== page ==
Dozens of foreign students who came to Ireland to learn English have told RTÉ news they are facing destitution, after the collapse of two English language colleges in recent weeks.

Eden and Irish Business School have not reimbursed the students, who paid up to €3,000 each for their courses.

Students have told RTÉ news that they cannot afford to pay for flights to go home.

Many are also worried about their immigration status because the visas they received were linked to the fact that they were studying here.

At least 1,600 foreign students, mostly young people, are affected.

Immigration authorities have told RTE News they are working with representatives of the students and that the students have nothing to fear regarding their status.

The Irish Naturalisation and Immigration Service, said it has provided students with time to assess their options and to see what can be done to facilitate transfer to alternative courses.

Several private colleges in Dublin have offered students places for free.

However, those colleges say the numbers of students effected are overwhelming.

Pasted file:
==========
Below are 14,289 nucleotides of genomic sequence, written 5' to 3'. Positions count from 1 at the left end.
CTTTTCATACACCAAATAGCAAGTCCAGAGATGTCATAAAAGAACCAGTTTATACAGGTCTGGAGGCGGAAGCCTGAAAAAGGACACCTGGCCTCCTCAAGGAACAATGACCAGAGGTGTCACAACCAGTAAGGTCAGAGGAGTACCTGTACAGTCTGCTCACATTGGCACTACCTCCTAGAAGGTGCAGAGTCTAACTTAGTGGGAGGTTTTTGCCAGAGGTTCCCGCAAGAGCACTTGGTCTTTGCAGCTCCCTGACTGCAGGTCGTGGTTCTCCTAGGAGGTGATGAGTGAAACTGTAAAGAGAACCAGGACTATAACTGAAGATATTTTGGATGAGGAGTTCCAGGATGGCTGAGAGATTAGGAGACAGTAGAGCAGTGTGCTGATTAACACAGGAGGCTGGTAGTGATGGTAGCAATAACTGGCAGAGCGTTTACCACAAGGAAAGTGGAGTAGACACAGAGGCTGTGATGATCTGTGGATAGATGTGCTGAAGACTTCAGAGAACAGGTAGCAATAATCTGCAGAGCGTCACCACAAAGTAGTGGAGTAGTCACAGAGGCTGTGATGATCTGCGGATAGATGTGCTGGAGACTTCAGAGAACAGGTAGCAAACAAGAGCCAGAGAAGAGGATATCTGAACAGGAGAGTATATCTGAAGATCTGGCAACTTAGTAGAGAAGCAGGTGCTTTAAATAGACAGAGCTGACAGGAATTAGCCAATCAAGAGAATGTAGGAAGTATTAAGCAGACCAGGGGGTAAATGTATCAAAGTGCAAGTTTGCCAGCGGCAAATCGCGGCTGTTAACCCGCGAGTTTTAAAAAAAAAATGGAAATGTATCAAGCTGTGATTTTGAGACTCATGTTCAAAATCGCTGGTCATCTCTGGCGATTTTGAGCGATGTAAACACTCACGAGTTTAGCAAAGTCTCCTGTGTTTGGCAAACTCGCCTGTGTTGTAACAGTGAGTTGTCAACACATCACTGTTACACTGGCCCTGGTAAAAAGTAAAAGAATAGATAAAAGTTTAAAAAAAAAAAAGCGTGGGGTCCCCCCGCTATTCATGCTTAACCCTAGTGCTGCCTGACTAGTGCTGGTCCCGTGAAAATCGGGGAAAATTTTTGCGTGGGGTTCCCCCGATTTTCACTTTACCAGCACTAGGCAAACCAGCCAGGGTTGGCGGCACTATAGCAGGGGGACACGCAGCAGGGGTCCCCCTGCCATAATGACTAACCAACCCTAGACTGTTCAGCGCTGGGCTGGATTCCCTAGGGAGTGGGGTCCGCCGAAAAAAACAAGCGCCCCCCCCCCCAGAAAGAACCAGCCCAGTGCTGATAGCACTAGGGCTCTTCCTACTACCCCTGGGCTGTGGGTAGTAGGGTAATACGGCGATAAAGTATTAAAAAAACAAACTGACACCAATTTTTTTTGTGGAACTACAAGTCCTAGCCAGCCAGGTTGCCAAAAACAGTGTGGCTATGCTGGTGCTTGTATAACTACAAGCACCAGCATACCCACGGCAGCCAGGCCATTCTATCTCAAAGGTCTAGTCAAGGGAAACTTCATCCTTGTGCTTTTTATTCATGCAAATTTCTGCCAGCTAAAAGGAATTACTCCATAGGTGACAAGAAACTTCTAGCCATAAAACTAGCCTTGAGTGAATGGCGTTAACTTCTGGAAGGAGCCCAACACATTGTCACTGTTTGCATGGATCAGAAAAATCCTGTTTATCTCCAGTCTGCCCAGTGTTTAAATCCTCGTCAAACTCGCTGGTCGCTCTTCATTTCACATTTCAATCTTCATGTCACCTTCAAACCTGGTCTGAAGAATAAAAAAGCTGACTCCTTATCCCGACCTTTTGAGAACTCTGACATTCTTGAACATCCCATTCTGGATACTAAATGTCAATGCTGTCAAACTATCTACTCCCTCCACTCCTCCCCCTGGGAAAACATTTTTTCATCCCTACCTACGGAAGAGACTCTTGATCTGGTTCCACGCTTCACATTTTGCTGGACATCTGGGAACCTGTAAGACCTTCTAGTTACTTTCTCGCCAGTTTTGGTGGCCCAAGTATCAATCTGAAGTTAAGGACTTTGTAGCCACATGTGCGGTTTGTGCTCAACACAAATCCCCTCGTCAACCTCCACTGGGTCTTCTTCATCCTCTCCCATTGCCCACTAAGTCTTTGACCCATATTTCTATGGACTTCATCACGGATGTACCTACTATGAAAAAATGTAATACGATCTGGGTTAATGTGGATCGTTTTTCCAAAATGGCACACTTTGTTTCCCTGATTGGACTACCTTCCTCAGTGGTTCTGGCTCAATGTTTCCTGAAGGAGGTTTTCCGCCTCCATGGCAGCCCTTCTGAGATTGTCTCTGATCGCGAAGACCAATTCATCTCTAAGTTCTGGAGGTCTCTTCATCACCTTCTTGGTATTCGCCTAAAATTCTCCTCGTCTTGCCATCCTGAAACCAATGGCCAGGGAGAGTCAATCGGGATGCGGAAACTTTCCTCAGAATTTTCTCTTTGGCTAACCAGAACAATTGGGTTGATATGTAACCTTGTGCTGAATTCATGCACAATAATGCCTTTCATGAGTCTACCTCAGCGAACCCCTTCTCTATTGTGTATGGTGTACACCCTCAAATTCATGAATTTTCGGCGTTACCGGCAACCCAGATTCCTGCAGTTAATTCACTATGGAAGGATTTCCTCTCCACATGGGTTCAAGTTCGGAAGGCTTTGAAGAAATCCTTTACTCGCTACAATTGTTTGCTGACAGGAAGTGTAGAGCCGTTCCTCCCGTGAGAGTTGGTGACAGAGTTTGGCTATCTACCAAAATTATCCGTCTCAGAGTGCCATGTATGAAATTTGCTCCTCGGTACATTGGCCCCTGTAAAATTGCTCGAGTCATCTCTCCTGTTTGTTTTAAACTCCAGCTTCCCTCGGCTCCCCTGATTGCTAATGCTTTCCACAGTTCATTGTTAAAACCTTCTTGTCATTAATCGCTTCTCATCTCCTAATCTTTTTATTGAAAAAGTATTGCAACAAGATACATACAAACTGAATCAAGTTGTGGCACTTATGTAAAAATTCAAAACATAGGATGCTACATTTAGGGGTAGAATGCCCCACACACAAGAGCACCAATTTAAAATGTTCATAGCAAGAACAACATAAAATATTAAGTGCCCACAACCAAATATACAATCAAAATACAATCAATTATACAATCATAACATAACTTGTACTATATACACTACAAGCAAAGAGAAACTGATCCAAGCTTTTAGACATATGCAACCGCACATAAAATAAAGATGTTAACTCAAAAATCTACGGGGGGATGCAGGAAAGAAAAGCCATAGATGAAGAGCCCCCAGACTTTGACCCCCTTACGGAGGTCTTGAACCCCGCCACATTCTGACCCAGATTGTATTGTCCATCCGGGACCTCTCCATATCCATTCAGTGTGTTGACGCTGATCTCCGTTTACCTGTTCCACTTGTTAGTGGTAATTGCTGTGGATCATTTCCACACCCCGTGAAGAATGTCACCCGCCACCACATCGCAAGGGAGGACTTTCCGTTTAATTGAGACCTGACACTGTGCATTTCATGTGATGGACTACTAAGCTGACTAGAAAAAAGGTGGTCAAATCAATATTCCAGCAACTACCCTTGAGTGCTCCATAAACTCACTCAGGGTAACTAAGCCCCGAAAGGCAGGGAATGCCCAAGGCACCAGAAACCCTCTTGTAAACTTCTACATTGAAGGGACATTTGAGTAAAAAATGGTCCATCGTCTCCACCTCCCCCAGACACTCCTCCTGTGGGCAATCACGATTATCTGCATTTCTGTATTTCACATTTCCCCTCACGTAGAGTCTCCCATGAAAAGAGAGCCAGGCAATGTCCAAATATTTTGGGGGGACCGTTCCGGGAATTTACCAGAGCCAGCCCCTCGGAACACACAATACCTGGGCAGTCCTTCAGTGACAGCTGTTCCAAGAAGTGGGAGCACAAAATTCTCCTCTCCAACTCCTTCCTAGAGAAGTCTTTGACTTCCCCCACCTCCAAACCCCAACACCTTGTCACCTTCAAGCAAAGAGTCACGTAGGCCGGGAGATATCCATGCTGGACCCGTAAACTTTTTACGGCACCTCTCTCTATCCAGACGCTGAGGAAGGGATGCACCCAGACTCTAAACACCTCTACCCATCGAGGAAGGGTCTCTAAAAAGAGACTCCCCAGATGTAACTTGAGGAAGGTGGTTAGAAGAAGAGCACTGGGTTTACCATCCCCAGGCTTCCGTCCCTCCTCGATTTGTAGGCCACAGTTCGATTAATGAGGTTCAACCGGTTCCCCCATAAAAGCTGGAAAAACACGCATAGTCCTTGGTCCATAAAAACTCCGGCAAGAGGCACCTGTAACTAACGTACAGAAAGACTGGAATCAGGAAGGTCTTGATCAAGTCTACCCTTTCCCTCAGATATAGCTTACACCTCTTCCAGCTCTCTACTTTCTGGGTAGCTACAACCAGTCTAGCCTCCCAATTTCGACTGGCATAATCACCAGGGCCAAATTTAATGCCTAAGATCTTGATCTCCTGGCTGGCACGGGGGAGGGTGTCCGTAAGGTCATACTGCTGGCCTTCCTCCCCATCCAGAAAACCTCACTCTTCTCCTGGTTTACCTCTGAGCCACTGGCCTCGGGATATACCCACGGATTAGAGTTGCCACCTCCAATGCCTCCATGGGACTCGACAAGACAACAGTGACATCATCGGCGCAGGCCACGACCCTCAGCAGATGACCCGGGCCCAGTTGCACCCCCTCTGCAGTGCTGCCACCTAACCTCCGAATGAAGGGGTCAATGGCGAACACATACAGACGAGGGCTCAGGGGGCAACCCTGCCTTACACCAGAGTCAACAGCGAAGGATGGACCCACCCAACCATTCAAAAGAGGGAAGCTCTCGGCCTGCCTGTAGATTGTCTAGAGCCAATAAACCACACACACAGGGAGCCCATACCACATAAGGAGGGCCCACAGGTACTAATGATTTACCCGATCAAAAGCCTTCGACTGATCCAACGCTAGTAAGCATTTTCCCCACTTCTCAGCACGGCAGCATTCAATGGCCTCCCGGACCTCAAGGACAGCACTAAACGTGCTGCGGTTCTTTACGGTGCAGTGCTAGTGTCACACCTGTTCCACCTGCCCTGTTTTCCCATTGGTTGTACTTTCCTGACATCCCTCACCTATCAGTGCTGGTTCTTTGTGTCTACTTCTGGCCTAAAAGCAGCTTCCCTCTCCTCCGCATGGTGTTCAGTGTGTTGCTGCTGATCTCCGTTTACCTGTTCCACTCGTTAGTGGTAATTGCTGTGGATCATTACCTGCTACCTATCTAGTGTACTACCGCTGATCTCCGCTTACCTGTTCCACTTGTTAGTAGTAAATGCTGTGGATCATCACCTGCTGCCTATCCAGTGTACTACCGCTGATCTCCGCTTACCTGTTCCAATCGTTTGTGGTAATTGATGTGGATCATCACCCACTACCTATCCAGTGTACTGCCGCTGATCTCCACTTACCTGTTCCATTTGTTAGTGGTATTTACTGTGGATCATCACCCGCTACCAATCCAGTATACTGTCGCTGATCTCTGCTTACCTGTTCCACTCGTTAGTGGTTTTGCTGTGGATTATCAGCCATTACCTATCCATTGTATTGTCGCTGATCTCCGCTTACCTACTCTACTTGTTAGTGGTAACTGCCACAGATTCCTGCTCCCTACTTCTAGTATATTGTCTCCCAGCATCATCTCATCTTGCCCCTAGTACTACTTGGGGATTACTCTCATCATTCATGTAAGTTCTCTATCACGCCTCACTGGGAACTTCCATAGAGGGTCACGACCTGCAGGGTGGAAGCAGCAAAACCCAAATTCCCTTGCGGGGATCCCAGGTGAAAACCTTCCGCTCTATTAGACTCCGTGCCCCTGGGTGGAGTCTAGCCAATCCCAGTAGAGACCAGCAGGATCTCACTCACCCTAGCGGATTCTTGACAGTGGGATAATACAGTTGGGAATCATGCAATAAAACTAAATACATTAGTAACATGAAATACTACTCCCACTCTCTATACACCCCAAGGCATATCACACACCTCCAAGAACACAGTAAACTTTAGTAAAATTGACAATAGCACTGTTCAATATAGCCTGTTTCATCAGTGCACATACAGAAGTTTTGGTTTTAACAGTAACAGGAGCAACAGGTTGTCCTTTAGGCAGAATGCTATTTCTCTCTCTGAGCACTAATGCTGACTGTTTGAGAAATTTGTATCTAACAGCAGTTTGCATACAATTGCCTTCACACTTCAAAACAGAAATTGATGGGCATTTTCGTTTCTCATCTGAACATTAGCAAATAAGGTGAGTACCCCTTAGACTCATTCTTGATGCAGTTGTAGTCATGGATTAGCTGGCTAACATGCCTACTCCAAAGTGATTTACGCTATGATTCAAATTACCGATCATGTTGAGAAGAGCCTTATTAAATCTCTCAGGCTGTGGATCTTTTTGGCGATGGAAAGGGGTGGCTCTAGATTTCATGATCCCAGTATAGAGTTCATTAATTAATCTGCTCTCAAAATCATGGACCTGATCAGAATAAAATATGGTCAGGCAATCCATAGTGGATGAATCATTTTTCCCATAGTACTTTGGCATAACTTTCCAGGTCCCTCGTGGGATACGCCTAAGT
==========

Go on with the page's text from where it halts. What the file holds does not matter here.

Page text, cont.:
Those colleges have expressed concern about the damage the closures will have done to Ireland's international reputation as a place to come and learn English and other skills.

INIS said it will continue to manage immigration issues arising from the closure of the colleges.

It has urged students affected whose immigration permission has recently expired or is due to expire to contact them immediately.

The Department of Education has also met student representatives. It said is has every sympathy for the students.

However, it said the colleges that closed were private businesses and had no learner protection.

The two colleges were not members of a body called Marketing English in Ireland.

Any college that is a member of this group offers students protection should it be forced to close.